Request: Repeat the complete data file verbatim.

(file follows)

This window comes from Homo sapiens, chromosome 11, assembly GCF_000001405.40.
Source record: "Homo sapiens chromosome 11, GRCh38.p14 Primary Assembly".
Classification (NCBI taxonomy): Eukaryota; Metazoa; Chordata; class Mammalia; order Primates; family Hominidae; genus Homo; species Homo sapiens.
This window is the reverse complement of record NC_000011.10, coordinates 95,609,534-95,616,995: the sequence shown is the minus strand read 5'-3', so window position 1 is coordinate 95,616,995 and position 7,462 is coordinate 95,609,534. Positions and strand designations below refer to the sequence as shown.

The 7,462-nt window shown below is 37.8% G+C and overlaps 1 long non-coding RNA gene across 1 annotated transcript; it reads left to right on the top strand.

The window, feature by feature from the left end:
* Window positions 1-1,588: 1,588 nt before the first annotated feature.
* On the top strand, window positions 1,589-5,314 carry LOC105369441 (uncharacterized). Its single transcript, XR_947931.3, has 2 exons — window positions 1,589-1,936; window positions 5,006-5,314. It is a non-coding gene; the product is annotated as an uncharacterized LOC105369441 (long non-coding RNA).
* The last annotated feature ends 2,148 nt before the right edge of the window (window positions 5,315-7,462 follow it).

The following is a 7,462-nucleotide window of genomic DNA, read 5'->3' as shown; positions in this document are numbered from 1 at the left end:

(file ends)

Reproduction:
This window comes from Homo sapiens, chromosome 11, assembly GCF_000001405.40.
Source record: "Homo sapiens chromosome 11, GRCh38.p14 Primary Assembly".
Classification (NCBI taxonomy): Eukaryota; Metazoa; Chordata; class Mammalia; order Primates; family Hominidae; genus Homo; species Homo sapiens.
This window is the reverse complement of record NC_000011.10, coordinates 95,609,534-95,616,995: the sequence shown is the minus strand read 5'-3', so window position 1 is coordinate 95,616,995 and position 7,462 is coordinate 95,609,534. Positions and strand designations below refer to the sequence as shown.

The 7,462-nt window shown below is 37.8% G+C and overlaps 1 long non-coding RNA gene across 1 annotated transcript; it reads left to right on the top strand.

The window, feature by feature from the left end:
* Window positions 1-1,588: 1,588 nt before the first annotated feature.
* On the top strand, window positions 1,589-5,314 carry LOC105369441 (uncharacterized). Its single transcript, XR_947931.3, has 2 exons — window positions 1,589-1,936; window positions 5,006-5,314. It is a non-coding gene; the product is annotated as an uncharacterized LOC105369441 (long non-coding RNA).
* The last annotated feature ends 2,148 nt before the right edge of the window (window positions 5,315-7,462 follow it).

The following is a 7,462-nucleotide window of genomic DNA, read 5'->3' as shown; positions in this document are numbered from 1 at the left end: